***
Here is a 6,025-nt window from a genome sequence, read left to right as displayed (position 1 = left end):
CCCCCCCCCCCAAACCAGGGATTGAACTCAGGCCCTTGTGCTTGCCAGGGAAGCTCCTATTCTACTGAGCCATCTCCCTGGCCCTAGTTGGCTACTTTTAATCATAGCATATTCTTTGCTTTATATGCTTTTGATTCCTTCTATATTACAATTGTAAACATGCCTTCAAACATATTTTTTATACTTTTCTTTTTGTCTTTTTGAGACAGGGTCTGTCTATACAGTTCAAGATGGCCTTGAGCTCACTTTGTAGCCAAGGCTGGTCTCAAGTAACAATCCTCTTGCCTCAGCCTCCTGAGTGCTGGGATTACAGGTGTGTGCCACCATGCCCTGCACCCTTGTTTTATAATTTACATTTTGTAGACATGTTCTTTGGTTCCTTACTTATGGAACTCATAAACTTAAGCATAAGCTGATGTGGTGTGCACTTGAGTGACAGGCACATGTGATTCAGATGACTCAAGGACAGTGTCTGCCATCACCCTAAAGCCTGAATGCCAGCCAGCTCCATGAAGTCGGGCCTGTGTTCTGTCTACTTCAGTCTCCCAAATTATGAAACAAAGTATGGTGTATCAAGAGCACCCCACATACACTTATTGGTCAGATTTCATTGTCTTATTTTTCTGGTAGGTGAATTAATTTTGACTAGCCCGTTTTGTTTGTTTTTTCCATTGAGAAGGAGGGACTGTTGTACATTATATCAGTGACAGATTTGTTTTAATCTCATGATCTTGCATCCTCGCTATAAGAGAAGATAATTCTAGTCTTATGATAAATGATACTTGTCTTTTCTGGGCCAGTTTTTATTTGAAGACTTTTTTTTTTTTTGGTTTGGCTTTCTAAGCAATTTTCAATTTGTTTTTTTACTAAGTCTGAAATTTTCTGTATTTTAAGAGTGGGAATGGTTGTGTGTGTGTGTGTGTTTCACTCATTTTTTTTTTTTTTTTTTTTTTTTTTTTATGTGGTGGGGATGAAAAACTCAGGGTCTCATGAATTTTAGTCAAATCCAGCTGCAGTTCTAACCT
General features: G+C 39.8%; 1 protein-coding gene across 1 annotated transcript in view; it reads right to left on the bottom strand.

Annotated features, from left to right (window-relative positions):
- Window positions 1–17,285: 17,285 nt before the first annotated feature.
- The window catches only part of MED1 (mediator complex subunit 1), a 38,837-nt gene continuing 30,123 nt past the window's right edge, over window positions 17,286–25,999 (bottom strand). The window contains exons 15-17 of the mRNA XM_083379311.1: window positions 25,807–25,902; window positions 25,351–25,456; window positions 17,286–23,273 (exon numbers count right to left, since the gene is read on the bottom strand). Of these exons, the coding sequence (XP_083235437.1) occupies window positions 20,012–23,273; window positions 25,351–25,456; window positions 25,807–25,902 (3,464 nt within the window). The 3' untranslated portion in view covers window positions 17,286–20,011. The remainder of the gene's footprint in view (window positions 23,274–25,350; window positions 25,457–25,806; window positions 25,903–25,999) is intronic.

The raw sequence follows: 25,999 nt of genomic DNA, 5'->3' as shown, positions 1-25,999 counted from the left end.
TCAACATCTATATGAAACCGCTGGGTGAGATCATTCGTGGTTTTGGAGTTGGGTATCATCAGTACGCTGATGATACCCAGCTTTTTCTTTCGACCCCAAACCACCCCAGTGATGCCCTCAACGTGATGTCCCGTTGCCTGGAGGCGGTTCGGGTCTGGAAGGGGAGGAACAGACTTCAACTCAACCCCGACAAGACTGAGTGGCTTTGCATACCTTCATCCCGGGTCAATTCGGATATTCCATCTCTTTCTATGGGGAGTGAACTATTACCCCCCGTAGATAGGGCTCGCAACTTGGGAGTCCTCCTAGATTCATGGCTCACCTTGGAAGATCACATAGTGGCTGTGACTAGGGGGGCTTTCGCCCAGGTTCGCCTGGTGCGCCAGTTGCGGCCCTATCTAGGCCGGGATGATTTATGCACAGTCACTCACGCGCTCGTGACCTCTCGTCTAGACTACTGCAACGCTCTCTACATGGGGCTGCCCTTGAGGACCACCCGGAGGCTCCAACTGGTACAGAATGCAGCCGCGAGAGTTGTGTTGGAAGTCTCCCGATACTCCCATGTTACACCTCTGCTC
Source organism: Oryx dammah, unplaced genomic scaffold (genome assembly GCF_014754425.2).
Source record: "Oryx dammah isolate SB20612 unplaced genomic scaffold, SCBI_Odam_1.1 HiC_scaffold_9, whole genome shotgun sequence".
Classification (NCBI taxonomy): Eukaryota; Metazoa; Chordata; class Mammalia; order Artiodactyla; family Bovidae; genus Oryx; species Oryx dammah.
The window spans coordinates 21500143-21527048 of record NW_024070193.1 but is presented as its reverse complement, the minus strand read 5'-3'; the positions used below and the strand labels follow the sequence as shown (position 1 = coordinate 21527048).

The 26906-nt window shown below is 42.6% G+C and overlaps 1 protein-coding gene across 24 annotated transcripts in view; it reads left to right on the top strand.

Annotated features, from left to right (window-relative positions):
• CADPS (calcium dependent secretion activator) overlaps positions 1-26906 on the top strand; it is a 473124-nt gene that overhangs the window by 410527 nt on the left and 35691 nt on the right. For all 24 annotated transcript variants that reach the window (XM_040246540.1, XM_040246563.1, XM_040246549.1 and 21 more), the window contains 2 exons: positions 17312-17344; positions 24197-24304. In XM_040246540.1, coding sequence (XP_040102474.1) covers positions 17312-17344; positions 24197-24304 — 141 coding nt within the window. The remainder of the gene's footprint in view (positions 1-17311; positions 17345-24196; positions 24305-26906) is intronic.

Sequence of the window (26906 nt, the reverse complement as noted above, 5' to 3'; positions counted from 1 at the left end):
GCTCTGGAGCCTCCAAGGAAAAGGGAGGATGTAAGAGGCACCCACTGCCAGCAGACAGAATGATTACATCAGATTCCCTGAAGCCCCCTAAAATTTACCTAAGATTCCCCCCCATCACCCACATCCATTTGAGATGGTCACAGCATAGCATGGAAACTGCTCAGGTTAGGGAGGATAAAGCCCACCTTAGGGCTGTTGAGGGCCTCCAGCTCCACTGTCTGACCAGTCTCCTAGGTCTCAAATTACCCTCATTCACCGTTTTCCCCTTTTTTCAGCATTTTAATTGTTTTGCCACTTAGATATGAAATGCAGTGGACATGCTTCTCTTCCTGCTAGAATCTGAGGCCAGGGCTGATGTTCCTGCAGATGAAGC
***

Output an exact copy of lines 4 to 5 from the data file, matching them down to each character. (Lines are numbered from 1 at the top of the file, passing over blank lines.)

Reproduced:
Annotated features, from left to right (window-relative positions):
- Window positions 1–17,285: 17,285 nt before the first annotated feature.